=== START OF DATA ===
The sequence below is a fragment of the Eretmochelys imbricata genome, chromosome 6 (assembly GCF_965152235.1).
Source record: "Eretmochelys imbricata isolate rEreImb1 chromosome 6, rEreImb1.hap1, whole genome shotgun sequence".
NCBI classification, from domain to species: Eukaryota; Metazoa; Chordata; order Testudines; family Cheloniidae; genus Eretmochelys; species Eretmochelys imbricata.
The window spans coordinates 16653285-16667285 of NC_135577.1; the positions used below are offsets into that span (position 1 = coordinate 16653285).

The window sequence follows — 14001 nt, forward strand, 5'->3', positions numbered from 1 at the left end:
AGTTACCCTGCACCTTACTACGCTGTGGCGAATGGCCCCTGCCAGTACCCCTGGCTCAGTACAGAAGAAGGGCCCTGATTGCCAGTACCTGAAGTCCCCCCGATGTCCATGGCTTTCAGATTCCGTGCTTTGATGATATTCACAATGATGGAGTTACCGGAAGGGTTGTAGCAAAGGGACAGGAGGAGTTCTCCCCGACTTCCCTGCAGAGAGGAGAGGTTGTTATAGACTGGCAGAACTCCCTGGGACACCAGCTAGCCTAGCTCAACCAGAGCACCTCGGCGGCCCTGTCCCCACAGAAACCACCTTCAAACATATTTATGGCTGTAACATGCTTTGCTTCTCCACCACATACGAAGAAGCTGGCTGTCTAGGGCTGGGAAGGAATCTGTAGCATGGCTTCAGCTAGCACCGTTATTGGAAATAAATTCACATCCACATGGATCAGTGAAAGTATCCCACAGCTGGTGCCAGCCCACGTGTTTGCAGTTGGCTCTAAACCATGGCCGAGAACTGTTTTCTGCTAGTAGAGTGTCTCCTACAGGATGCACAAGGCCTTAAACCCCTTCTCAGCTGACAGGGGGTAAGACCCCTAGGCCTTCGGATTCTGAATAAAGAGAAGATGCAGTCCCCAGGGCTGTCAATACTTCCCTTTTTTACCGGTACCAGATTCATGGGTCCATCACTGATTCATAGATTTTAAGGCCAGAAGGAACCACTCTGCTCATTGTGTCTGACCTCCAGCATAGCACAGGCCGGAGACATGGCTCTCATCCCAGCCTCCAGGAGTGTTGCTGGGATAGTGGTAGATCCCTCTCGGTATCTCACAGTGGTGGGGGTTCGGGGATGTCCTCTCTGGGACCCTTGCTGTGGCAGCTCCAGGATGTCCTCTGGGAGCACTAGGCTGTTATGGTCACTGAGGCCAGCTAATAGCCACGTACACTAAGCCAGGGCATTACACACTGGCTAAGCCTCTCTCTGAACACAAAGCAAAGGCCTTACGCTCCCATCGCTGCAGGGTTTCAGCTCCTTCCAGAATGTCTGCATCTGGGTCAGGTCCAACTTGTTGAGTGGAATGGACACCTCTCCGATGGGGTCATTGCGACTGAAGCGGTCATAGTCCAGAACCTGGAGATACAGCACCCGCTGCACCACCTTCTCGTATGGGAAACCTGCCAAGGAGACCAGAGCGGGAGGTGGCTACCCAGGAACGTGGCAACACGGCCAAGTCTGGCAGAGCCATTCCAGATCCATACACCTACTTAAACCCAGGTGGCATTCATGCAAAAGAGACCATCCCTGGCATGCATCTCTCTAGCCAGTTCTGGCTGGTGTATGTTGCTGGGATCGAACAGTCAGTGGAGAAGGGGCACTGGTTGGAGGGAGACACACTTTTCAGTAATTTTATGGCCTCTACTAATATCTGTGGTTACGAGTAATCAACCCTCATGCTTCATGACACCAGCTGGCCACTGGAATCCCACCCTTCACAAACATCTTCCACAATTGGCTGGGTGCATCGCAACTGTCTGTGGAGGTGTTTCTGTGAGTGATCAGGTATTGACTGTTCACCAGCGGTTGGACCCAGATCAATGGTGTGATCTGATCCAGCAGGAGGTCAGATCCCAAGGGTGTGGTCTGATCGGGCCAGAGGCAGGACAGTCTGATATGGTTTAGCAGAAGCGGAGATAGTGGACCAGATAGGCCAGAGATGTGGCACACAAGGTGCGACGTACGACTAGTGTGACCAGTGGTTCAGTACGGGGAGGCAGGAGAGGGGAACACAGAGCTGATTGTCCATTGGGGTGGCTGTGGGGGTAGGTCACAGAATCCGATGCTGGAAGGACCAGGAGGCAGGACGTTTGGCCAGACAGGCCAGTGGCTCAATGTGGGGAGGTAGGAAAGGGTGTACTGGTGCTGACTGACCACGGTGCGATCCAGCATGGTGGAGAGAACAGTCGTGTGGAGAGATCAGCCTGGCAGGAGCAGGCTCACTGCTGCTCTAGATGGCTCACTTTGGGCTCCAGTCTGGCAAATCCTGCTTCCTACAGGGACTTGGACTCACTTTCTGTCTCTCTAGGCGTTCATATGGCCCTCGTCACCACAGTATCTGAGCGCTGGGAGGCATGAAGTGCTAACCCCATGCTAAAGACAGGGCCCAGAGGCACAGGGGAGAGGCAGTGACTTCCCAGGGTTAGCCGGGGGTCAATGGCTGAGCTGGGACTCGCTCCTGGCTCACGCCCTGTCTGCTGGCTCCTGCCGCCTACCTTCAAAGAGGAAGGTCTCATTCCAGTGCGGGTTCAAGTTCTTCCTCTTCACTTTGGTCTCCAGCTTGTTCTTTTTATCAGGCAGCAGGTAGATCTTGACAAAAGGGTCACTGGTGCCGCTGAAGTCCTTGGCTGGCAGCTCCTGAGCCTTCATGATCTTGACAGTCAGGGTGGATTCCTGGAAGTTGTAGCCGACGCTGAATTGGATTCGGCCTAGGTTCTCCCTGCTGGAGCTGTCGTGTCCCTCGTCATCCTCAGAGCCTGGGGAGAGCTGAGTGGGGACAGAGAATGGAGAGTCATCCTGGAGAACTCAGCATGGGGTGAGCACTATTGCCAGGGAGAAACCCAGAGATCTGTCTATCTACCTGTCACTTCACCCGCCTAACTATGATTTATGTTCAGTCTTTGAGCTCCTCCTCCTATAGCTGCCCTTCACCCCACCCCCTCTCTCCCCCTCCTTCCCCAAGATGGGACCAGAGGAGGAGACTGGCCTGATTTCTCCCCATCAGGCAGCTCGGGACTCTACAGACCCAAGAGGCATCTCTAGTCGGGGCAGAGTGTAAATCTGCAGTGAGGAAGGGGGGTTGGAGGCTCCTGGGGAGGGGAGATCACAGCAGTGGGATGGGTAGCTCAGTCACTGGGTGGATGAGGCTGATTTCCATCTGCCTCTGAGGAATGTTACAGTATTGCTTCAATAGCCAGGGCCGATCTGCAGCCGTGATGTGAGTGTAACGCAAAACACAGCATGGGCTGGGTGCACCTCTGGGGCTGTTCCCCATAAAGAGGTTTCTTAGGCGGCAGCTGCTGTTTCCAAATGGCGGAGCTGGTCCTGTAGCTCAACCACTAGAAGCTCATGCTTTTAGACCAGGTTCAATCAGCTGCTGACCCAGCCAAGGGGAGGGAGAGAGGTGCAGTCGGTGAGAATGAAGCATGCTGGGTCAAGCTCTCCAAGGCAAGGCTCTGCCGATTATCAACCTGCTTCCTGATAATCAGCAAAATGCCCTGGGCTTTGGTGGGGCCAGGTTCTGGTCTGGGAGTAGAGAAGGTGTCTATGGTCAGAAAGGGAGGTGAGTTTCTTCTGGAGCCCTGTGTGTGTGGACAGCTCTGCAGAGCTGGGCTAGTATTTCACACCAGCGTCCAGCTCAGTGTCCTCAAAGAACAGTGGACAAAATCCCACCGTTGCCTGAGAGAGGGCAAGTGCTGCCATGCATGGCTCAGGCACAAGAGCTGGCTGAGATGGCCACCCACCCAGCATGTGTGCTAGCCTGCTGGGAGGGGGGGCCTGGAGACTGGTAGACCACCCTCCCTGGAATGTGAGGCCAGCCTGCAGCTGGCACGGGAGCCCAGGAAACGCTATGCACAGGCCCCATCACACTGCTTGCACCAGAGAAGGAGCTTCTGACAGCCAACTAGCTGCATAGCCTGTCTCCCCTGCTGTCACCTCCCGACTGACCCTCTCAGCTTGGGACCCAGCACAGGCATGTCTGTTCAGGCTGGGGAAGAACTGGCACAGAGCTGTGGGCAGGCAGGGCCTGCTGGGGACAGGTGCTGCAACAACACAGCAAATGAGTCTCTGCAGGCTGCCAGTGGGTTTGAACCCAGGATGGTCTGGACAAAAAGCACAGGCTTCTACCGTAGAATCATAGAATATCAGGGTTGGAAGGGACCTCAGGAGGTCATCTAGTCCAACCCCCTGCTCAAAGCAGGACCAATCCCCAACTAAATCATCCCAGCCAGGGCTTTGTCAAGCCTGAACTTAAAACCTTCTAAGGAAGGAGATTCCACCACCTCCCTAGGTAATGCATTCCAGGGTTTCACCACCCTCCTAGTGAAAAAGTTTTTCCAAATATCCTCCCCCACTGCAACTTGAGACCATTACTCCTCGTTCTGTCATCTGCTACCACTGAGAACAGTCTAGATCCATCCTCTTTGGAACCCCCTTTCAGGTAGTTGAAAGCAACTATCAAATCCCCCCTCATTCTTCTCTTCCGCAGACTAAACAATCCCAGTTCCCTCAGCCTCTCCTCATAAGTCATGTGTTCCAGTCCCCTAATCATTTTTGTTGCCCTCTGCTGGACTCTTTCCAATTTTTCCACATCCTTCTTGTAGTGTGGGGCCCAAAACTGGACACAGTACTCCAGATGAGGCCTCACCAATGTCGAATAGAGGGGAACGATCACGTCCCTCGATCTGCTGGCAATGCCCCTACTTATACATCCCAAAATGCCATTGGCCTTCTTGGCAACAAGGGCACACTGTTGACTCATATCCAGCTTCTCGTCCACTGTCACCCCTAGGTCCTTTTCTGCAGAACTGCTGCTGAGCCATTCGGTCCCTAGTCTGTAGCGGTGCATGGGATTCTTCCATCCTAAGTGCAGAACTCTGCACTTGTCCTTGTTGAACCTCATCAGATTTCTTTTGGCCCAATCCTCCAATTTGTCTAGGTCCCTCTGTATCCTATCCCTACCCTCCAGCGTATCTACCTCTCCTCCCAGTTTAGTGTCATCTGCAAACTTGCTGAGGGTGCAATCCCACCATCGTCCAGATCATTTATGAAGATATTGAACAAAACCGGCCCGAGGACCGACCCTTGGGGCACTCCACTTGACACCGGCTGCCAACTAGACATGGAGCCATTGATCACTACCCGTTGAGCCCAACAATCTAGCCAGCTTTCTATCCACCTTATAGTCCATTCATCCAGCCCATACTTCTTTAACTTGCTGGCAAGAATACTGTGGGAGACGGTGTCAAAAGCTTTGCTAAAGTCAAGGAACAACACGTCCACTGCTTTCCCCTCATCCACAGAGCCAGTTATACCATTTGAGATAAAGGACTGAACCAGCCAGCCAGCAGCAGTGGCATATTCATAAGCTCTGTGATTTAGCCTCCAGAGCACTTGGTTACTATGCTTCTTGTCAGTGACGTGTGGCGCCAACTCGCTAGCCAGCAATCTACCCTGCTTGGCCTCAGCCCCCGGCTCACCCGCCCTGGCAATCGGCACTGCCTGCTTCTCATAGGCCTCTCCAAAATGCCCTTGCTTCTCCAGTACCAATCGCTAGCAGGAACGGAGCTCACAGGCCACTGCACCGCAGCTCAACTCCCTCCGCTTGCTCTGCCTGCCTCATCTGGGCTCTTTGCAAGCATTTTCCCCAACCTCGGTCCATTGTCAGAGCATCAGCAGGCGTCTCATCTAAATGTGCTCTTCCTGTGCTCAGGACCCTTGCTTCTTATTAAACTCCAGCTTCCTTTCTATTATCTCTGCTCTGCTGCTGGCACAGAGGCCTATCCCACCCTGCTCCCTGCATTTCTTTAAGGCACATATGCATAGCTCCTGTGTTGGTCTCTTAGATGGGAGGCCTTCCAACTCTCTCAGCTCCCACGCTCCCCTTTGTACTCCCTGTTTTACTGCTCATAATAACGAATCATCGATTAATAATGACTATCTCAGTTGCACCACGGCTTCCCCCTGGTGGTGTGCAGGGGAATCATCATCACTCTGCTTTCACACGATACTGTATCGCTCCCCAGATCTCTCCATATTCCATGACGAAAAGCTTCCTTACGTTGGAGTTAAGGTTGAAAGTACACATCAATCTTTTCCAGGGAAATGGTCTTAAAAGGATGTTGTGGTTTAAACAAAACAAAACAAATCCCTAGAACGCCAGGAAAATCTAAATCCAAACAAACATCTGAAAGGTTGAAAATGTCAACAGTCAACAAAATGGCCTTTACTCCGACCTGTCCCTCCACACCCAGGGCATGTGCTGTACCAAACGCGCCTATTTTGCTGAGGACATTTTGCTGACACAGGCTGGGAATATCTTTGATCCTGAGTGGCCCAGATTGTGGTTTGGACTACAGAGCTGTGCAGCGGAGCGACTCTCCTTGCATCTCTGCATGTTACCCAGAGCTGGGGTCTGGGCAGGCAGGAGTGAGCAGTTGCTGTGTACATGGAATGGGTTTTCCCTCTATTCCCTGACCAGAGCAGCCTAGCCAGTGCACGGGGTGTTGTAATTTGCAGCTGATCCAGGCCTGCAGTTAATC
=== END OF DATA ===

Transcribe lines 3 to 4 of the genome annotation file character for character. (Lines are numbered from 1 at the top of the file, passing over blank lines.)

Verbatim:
NCBI classification, from domain to species: Eukaryota; Metazoa; Chordata; order Testudines; family Cheloniidae; genus Eretmochelys; species Eretmochelys imbricata.
The window spans coordinates 16653285-16667285 of NC_135577.1; the positions used below are offsets into that span (position 1 = coordinate 16653285).